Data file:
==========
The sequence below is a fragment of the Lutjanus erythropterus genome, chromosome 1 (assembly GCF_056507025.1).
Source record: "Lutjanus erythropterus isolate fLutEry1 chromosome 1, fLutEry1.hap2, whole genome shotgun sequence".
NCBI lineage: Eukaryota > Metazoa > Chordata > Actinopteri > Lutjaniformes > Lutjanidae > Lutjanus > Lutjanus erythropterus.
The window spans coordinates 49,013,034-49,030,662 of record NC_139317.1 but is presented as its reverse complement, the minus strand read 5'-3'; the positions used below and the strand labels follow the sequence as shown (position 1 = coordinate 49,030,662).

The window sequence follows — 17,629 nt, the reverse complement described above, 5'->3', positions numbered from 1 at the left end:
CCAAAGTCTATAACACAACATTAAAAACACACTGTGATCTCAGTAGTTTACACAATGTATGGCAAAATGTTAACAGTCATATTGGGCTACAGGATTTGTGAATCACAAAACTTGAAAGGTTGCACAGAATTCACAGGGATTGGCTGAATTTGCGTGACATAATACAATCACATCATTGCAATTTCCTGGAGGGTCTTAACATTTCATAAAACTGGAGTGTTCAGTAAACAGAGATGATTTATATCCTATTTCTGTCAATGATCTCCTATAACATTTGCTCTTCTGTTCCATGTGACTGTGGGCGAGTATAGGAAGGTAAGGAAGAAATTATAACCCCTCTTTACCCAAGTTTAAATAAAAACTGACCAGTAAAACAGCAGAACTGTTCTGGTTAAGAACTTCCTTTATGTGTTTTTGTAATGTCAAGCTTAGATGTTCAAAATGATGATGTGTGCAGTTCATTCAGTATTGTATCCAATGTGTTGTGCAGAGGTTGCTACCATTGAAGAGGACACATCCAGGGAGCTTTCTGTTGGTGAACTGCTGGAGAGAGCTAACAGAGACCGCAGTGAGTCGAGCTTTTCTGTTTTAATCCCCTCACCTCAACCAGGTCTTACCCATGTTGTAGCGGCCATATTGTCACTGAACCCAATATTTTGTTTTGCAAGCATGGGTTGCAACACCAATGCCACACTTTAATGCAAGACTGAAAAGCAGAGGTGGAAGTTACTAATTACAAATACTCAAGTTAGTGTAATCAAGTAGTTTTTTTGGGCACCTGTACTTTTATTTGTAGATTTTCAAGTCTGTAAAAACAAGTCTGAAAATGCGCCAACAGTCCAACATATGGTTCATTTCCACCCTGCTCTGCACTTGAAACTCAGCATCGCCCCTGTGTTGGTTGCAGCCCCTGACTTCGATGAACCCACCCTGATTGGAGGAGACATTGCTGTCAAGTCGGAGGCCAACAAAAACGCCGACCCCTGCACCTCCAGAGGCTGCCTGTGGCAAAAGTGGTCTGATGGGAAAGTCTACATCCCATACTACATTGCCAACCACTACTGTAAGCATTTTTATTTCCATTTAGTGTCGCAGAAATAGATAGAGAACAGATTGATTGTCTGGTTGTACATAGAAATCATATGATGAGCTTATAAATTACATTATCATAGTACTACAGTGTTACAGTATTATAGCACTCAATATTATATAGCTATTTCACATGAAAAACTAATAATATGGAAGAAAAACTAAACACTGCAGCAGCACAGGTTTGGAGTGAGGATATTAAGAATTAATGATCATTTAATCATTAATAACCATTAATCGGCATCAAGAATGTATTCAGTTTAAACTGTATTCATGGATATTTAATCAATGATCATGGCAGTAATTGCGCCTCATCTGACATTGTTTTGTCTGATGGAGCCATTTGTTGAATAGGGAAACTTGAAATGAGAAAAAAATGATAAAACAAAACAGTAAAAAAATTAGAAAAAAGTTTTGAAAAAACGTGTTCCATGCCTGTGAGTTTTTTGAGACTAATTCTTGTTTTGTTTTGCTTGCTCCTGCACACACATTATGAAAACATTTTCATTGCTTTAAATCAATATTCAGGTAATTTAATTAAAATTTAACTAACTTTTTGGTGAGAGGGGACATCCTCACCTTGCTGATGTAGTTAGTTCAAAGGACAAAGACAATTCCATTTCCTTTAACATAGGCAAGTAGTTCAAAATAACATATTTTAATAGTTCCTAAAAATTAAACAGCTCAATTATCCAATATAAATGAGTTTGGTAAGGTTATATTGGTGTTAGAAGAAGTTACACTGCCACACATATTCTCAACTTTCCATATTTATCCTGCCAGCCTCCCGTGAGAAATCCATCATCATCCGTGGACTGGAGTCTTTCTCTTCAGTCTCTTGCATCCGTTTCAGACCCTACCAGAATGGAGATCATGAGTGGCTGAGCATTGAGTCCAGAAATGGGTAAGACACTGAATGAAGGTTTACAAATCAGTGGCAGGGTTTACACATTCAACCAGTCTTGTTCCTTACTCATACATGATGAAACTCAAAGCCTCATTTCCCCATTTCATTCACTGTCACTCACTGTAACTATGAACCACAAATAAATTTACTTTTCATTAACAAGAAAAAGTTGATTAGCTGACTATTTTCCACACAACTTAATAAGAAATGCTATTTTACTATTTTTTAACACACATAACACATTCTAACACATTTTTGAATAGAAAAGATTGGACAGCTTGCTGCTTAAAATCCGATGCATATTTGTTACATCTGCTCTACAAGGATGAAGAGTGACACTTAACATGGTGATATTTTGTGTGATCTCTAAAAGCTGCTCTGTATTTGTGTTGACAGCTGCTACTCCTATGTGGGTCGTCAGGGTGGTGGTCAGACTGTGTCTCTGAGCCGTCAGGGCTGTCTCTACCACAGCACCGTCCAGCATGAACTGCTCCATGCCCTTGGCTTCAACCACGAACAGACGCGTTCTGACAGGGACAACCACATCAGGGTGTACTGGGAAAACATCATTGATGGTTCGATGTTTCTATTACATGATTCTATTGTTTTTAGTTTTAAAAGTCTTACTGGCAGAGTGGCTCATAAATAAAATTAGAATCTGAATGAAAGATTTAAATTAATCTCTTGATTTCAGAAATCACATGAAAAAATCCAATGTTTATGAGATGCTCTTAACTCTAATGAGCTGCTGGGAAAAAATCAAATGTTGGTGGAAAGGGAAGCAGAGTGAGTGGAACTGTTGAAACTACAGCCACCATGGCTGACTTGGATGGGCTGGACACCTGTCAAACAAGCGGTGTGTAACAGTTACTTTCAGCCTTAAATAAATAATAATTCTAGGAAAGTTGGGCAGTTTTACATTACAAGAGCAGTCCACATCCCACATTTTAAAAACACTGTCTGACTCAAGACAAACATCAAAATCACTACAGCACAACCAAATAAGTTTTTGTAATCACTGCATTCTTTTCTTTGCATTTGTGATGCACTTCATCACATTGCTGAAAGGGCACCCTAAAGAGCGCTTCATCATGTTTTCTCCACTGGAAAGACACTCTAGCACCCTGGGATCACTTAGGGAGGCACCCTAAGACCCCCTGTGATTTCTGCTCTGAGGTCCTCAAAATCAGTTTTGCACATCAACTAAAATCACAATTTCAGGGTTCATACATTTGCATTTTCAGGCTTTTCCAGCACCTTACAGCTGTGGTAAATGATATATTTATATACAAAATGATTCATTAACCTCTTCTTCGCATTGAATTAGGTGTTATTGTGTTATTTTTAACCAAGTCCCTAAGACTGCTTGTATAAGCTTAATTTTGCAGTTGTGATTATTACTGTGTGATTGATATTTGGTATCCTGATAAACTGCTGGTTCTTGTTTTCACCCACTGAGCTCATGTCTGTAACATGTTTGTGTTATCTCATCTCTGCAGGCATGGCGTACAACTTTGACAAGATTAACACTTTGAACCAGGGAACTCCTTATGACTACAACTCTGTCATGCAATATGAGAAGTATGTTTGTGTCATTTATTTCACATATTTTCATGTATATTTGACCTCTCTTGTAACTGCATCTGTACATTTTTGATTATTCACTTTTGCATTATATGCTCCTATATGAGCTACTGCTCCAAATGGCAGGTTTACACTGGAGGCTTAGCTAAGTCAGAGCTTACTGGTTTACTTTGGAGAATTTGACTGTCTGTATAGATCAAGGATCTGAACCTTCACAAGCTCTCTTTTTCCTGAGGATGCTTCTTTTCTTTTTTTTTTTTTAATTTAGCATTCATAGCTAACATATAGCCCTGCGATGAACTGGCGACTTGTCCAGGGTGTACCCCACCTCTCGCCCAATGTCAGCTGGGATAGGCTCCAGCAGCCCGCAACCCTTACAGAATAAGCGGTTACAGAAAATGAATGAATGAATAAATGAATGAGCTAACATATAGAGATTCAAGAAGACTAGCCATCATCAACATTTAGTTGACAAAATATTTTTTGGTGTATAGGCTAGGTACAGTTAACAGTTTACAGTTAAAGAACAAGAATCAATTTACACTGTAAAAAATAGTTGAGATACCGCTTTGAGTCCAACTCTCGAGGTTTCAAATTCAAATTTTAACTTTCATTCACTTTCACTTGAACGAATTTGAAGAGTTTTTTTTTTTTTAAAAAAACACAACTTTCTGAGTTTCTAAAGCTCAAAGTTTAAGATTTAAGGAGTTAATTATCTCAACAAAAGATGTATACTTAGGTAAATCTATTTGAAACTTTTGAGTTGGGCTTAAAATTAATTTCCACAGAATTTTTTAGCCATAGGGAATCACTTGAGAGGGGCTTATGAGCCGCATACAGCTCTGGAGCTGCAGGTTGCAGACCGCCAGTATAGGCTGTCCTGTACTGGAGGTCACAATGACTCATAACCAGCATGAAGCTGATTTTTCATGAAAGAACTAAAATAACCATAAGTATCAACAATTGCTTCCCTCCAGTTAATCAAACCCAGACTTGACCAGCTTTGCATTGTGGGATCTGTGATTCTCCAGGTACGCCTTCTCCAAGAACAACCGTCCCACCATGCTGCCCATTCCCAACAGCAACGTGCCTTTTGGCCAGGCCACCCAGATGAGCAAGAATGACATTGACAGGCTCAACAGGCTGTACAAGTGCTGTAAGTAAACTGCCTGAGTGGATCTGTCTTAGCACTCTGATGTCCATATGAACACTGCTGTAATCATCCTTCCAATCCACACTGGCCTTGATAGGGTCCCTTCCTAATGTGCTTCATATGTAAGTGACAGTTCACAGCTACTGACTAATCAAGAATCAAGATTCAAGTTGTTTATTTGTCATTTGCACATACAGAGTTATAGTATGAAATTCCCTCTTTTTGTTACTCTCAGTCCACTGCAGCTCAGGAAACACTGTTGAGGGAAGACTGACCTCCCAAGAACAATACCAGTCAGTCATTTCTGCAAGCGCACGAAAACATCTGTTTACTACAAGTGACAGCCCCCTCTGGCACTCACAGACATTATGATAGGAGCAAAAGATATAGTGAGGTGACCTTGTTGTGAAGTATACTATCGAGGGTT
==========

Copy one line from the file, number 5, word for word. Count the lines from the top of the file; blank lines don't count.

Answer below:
The window sequence follows — 17,629 nt, the reverse complement described above, 5'->3', positions numbered from 1 at the left end: